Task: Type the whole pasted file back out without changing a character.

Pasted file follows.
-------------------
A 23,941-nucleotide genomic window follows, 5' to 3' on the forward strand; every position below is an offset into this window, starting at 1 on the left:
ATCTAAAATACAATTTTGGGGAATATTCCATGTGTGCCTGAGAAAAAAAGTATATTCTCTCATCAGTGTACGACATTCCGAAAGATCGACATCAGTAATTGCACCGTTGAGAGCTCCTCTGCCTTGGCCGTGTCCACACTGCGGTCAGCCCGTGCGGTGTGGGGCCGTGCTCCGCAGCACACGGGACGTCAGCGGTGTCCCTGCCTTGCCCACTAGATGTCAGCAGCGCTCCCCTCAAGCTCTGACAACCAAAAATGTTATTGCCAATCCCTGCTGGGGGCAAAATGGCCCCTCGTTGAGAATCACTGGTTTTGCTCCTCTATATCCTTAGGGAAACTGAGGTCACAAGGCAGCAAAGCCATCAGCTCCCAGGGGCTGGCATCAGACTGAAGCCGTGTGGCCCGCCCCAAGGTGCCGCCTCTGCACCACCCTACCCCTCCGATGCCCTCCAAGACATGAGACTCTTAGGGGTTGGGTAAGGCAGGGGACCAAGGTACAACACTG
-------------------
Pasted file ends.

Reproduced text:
A 23,941-nucleotide genomic window follows, 5' to 3' on the forward strand; every position below is an offset into this window, starting at 1 on the left:
ATCTAAAATACAATTTTGGGGAATATTCCATGTGTGCCTGAGAAAAAAAGTATATTCTCTCATCAGTGTACGACATTCCGAAAGATCGACATCAGTAATTGCACCGTTGAGAGCTCCTCTGCCTTGGCCGTGTCCACACTGCGGTCAGCCCGTGCGGTGTGGGGCCGTGCTCCGCAGCACACGGGACGTCAGCGGTGTCCCTGCCTTGCCCACTAGATGTCAGCAGCGCTCCCCTCAAGCTCTGACAACCAAAAATGTTATTGCCAATCCCTGCTGGGGGCAAAATGGCCCCTCGTTGAGAATCACTGGTTTTGCTCCTCTATATCCTTAGGGAAACTGAGGTCACAAGGCAGCAAAGCCATCAGCTCCCAGGGGCTGGCATCAGACTGAAGCCGTGTGGCCCGCCCCAAGGTGCCGCCTCTGCACCACCCTACCCCTCCGATGCCCTCCAAGACATGAGACTCTTAGGGGTTGGGTAAGGCAGGGGACCAAGGTACAACACTG